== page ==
A zombie apocalypse is one thing. A volcanic eruption is quite another, for, as the journalist who does a framing voice-over narration for Brooks’ latest puts it, when Mount Rainier popped its cork, “it was the psychological aspect, the hyperbole-fueled hysteria that had ended up killing the most people.” Maybe, but the sasquatches whom the volcano displaced contributed to the statistics, too, if only out of self-defense. Brooks places the epicenter of the Bigfoot war in a high-tech hideaway populated by the kind of people you might find in a Jurassic Park franchise: the schmo who doesn’t know how to do much of anything but tries anyway, the well-intentioned bleeding heart, the know-it-all intellectual who turns out to know the wrong things, the immigrant with a tough backstory and an instinct for survival. Indeed, the novel does double duty as a survival manual, packed full of good advice—for instance, try not to get wounded, for “injury turns you from a giver to a taker. Taking up our resources, our time to care for you.” Brooks presents a case for making room for Bigfoot in the world while peppering his narrative with timely social criticism about bad behavior on the human side of the conflict: The explosion of Rainier might have been better forecast had the president not slashed the budget of the U.S. Geological Survey, leading to “immediate suspension of the National Volcano Early Warning System,” and there’s always someone around looking to monetize the natural disaster and the sasquatch-y onslaught that follows. Brooks is a pro at building suspense even if it plays out in some rather spectacularly yucky episodes, one involving a short spear that takes its name from “the sucking sound of pulling it out of the dead man’s heart and lungs.” Grossness aside, it puts you right there on the scene.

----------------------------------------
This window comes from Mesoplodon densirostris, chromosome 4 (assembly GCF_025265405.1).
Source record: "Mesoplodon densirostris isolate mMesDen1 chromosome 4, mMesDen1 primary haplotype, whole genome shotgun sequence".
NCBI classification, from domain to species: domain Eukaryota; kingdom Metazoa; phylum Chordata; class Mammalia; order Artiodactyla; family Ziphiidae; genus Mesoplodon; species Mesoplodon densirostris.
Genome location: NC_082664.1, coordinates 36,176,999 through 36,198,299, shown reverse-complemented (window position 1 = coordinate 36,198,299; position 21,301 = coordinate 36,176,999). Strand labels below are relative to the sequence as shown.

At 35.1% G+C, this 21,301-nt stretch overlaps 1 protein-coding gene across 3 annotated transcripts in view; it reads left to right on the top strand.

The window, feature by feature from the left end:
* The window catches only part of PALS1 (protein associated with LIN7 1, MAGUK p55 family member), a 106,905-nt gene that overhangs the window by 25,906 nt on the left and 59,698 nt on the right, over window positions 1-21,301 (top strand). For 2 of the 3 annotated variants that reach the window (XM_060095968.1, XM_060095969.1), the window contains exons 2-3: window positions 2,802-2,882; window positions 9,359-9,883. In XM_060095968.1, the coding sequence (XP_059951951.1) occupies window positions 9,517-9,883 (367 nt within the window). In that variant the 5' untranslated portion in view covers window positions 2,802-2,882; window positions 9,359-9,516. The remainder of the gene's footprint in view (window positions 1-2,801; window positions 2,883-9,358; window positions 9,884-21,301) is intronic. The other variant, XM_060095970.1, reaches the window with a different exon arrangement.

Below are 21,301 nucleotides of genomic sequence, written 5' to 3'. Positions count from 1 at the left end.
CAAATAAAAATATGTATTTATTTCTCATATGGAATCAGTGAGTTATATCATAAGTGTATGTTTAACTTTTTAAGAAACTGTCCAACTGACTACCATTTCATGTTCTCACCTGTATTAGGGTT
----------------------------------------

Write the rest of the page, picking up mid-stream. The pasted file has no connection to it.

A tasty, if not always tasteful, tale of supernatural mayhem that fans of King and Crichton alike will enjoy.

Pub Date: June 16, 2020

ISBN: 978-1-9848-2678-7

Page Count: 304

Publisher: Del Rey/Ballantine

Review Posted Online: Feb. 10, 2020

Kirkus Reviews Issue: March 1, 2020

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This future space fantasy might start an underground craze.

It feeds on the shades of Edgar Rice Burroughs (the Martian series), Aeschylus, Christ and J.R. Tolkien. The novel has a closed system of internal cross-references, and features a glossary, maps and appendices dealing with future religions and ecology. Dune itself is a desert planet where a certain spice liquor is mined in the sands; the spice is a supremely addictive narcotic and control of its distribution means control of the universe. This at a future time when the human race has reached a point of intellectual stagnation. What is needed is a Messiah. That's our hero, called variously Paul, then Muad'Dib (the One Who Points the Way), then Kwisatz Haderach (the space-time Messiah). Paul, who is a member of the House of Atreides (!), suddenly blooms in his middle teens with an ability to read the future and the reader too will be fascinated with the outcome of this projection.

With its bug-eyed monsters, one might think Dune was written thirty years ago; it has a fantastically complex schemata and it should interest advanced sci-fi devotees.

Pub Date: Oct. 15, 1965

ISBN: 0441013597

Page Count: 411

Publisher: Chilton

Review Posted Online: Nov. 2, 2011

Kirkus Reviews Issue: Oct. 1, 1965